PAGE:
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In previous eras and in pre-Christian cultures, it was widely believed that the vicissitudes of fate were explained by arbitrary movements of the wheel of fortune. In recent centuries, less superstitious, we have become more confident in linear progress. But the events of the past few months almost bring the wheel back into fashion.
Eighteen months ago, there were two successful politicians at the heart of government, in the prime of life: their combined age was still under one hundred. For years, they had been friends and colleagues. They had risen together and the inevitable strains of high office had only strengthened the bond between them. It seemed certain that they would have a dominant role for years to come. Now, they have both left the House of Commons.
David Cameron had been the youngest Prime Minister since 1812. But after his resignation, there was a sense that he had closed a chapter in his life. He is a man who does not believe in wasting time over futile regrets. Events had forced upon him the necessity of finding other things to do – so he would.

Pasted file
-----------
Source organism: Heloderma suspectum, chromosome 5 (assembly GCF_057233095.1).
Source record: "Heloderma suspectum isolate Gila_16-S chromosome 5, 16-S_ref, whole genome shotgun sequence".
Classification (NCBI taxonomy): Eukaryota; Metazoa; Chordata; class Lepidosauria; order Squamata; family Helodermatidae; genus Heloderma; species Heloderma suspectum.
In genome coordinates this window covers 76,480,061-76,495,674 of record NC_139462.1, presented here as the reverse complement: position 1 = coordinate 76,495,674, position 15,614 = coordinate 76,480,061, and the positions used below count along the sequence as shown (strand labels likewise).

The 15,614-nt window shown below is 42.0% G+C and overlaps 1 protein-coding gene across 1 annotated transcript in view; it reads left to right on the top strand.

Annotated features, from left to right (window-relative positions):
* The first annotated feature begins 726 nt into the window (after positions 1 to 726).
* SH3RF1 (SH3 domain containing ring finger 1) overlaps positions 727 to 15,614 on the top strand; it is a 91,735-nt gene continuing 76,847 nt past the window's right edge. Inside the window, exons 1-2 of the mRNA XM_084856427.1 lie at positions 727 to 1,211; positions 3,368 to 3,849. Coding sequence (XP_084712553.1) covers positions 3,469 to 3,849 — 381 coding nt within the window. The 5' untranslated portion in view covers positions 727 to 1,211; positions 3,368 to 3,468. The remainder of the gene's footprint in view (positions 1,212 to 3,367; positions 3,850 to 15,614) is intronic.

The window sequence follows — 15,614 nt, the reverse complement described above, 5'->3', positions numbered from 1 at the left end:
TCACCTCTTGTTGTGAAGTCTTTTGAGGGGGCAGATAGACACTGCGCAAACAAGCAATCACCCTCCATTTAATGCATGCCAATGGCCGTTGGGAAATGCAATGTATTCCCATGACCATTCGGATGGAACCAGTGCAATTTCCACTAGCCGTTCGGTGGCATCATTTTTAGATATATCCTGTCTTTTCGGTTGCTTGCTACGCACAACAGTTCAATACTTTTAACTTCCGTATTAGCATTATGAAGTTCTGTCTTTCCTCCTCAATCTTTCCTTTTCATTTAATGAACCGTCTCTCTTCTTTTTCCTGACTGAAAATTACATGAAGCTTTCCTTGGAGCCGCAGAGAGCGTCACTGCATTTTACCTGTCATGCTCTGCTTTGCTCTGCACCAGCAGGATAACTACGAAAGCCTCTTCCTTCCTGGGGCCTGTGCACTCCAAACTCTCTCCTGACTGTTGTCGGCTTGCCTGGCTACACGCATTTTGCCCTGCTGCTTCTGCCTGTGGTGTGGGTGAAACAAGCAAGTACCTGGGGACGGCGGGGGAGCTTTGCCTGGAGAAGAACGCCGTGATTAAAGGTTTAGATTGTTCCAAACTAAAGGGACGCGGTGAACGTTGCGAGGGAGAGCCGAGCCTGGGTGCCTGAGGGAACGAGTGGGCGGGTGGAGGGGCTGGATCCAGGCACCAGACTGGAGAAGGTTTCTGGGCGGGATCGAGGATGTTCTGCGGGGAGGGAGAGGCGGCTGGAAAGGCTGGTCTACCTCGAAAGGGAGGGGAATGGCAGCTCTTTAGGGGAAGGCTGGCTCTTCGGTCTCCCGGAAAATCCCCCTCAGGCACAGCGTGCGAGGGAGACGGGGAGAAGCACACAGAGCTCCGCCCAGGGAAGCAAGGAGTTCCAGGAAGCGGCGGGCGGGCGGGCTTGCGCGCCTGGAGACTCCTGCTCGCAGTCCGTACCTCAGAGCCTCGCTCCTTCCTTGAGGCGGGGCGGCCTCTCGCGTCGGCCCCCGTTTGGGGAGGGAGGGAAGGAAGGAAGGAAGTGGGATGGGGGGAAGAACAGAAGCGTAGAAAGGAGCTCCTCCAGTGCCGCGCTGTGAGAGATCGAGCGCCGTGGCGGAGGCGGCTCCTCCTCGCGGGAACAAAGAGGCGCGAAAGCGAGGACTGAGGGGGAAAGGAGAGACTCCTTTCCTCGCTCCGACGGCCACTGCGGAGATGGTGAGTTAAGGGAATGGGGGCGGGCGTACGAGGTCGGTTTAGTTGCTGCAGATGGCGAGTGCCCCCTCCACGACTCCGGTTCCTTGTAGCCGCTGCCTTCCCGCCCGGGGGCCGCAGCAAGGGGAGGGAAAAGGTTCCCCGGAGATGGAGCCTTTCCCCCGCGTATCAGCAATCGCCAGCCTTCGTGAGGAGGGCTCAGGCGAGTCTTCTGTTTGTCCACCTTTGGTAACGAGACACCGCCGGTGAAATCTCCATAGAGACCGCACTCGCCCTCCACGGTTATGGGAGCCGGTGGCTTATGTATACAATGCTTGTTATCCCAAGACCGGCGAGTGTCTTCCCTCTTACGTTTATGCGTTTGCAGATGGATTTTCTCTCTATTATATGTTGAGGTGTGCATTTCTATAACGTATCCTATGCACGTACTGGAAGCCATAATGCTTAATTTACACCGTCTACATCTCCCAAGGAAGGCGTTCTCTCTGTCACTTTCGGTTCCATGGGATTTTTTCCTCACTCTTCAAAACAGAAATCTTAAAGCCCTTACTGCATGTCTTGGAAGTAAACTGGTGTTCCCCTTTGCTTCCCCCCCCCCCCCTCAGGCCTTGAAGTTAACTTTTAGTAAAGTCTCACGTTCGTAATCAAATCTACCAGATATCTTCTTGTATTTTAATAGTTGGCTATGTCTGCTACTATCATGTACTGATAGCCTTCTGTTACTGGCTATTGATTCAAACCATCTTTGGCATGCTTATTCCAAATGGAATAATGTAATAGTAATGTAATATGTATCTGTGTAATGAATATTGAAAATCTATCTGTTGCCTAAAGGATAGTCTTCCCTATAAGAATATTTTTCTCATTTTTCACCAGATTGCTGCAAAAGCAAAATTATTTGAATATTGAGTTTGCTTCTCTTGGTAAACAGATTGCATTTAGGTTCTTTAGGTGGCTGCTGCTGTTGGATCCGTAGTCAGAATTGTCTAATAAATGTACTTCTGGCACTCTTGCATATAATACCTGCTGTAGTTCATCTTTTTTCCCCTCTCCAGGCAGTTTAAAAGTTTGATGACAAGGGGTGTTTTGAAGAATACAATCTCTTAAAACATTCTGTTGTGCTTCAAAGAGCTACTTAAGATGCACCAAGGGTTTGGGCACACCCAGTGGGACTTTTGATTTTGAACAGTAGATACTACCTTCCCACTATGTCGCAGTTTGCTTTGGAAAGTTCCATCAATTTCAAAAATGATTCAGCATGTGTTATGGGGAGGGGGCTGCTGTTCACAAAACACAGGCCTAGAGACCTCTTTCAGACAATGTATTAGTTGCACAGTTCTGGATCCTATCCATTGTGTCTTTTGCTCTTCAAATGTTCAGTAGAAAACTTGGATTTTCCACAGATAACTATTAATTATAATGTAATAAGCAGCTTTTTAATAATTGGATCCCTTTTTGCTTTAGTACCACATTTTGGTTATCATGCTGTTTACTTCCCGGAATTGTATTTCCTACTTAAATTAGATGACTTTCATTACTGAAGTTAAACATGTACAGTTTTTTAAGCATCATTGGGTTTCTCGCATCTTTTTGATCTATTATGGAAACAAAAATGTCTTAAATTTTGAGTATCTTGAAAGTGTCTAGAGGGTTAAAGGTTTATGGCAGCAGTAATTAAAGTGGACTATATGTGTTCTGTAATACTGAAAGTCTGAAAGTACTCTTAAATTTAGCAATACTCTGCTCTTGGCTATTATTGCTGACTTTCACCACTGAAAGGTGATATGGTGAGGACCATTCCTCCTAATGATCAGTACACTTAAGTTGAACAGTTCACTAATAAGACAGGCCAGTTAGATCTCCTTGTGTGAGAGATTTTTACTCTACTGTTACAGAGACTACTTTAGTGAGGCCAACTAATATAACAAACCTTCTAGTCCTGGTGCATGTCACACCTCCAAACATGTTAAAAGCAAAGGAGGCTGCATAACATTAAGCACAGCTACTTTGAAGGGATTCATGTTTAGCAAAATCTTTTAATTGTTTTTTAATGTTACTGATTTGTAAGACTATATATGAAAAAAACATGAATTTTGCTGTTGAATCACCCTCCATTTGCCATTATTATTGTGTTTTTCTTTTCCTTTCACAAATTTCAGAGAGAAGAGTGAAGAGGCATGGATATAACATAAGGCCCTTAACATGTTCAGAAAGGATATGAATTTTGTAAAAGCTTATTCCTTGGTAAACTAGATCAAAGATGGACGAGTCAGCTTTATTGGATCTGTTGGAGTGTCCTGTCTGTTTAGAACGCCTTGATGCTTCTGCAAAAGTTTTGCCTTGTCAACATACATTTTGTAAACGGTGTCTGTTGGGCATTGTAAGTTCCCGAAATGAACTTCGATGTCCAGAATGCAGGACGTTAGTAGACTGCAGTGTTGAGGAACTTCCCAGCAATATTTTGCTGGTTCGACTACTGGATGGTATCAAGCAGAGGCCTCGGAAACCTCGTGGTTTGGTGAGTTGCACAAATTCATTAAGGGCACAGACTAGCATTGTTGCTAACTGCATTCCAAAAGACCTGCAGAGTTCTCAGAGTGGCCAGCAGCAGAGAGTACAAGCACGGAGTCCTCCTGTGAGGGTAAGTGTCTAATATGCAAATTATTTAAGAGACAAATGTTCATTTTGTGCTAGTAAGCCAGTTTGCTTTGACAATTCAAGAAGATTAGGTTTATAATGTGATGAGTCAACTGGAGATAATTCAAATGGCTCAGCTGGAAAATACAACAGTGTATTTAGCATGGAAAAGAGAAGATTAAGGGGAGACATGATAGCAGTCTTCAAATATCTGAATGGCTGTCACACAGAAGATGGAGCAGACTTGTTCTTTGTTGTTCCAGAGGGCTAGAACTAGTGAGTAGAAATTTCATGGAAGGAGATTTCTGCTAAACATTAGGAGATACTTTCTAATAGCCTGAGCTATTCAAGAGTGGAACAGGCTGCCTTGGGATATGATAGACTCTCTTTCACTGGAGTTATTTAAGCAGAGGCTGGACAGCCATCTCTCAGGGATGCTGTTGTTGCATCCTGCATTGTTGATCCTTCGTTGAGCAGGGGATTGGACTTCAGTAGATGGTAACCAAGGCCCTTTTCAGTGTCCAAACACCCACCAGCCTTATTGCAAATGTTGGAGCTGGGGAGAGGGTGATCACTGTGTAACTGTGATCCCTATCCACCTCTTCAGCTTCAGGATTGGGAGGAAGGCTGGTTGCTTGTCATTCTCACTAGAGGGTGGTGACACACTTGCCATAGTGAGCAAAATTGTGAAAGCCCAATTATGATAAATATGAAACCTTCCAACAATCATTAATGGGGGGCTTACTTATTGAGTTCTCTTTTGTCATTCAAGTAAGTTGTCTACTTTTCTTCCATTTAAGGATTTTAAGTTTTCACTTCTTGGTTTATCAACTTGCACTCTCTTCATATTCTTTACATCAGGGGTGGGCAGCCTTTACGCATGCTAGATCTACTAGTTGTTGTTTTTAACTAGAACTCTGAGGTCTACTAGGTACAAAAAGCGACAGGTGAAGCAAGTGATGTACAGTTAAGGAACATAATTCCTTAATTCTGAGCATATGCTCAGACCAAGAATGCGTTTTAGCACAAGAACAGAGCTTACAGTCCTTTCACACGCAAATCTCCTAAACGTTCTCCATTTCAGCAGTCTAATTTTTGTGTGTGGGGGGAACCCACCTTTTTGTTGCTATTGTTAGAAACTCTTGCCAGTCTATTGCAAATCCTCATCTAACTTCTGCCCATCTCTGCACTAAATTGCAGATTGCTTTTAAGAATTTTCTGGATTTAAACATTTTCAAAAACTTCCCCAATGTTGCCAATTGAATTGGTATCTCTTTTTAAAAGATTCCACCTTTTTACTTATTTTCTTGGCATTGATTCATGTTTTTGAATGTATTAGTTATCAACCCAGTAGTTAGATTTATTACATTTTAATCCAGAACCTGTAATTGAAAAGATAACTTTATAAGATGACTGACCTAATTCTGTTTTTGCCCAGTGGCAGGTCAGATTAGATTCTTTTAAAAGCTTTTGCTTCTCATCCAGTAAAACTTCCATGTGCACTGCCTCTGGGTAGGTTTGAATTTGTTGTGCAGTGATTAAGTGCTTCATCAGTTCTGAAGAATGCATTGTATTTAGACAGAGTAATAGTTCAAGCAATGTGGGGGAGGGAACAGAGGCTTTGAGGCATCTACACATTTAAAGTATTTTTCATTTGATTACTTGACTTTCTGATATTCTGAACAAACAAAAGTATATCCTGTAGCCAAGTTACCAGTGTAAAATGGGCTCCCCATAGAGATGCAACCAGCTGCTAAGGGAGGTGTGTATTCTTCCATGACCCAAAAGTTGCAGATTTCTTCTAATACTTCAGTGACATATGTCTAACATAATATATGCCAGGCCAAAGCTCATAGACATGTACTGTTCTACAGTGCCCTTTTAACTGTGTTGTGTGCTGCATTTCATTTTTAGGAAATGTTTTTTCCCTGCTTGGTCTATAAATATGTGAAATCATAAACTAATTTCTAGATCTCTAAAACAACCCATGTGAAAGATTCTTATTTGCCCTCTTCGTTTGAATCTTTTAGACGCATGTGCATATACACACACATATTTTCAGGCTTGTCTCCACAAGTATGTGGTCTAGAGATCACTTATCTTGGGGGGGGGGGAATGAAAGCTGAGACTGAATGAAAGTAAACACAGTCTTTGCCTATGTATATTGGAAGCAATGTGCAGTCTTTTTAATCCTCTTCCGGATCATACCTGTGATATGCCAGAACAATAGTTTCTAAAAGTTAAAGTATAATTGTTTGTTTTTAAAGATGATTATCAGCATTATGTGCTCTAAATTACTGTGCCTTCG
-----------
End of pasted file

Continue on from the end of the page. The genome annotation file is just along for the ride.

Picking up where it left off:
George Osborne had been the third youngest Chancellor ever. First in the list came the Younger Pitt, who was the youngest everything, but made up for it by dying at the age of 46. Second came Randolph Churchill. He was only Chancellor for four months and did not deliver a Budget. George Osborne had a six-year innings in difficult circumstances, a qualification, surely, for further high office, perhaps as Foreign Secretary – or for the top job.
At least for the time being, that will not happen. Unfortunately for him, he left office at a bad moment. Thus far at least, the Treasury’s warnings about the dangers of Brexit have not been vindicated. Equally, for those wishing to write Mr Osborne’s political obituary, there…
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